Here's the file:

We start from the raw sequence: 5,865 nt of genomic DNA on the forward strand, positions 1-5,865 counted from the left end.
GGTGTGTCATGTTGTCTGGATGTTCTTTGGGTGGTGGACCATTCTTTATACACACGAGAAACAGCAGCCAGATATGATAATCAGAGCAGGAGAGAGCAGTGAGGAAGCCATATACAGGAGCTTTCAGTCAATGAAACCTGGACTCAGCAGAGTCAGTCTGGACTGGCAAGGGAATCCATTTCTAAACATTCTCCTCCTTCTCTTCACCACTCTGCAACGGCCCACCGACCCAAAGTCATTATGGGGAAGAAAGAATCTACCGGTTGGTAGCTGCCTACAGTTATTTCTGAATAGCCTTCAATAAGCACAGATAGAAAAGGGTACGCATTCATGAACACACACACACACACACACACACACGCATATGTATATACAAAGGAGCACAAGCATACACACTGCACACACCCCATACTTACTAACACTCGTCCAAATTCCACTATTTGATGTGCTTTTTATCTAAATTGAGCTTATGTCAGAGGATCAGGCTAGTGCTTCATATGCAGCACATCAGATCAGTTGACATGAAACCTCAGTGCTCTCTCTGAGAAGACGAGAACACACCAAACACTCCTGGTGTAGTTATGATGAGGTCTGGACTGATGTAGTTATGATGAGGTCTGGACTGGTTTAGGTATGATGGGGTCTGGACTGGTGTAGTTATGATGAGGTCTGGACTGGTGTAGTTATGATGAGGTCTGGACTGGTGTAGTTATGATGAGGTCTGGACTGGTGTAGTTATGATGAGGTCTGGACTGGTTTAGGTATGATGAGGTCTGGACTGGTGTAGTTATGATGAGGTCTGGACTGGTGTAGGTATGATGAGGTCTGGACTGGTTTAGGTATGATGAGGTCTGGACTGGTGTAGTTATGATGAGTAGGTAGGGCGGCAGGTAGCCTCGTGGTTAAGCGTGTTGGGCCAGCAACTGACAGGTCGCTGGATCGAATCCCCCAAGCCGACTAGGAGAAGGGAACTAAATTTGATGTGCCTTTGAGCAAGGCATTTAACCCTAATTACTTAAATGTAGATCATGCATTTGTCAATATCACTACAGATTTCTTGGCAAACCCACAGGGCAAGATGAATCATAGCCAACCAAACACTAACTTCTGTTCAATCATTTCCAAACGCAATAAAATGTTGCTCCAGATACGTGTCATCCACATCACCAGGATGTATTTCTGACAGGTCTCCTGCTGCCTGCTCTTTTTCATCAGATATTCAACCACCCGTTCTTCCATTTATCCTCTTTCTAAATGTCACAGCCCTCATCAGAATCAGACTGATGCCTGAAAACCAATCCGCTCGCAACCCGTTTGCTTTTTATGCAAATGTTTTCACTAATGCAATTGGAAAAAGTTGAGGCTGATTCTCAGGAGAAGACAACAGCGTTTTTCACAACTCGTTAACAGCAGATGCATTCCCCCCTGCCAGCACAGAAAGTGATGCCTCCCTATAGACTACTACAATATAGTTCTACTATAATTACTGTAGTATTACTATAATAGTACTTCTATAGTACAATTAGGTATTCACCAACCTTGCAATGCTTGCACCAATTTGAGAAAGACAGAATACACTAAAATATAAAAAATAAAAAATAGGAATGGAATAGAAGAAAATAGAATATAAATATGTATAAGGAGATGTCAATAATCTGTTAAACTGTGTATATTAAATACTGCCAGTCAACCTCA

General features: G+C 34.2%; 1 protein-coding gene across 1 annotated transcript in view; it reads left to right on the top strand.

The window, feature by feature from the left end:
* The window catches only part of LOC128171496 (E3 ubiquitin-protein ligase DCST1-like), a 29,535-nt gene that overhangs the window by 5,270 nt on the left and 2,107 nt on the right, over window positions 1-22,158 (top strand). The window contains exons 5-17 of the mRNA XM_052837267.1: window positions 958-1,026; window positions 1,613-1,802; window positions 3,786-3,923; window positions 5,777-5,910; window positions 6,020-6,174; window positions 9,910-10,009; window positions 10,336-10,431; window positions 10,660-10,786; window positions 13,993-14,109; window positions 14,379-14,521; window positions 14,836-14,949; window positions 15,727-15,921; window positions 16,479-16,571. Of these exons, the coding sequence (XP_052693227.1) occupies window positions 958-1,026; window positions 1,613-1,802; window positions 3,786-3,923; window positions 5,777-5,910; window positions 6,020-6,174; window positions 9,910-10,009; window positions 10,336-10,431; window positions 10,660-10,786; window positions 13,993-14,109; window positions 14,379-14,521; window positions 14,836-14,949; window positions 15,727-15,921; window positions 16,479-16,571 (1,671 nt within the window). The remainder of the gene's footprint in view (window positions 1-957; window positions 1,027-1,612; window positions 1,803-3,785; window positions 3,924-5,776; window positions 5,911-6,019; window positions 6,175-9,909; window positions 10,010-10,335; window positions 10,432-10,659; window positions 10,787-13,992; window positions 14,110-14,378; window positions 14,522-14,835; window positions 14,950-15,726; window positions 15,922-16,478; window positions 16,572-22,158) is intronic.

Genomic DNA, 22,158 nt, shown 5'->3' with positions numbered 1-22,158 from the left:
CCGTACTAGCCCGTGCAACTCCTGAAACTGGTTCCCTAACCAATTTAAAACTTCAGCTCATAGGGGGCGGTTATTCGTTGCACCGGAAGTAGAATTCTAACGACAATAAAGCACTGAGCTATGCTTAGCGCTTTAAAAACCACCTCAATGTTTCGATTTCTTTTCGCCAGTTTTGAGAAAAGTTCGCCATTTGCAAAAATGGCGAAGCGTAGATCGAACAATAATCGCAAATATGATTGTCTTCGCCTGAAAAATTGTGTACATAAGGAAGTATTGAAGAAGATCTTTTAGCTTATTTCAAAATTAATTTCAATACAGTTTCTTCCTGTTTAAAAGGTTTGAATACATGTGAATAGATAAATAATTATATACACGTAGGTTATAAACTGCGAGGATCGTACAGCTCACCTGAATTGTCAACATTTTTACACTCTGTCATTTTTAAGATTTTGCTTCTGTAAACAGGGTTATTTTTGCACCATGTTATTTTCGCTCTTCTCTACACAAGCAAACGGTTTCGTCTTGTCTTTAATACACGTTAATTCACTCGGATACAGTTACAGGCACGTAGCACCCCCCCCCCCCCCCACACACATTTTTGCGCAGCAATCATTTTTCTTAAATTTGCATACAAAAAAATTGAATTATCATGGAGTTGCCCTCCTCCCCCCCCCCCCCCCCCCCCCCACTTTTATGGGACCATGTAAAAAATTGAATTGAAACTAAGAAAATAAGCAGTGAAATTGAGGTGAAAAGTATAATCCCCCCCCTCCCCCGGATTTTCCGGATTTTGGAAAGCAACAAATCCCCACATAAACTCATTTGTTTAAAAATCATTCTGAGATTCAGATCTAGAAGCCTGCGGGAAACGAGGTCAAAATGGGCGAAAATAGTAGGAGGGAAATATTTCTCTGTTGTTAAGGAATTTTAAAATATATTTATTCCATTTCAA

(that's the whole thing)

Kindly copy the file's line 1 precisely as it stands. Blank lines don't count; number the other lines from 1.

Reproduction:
We start from the raw sequence: 5,865 nt of genomic DNA on the forward strand, positions 1-5,865 counted from the left end.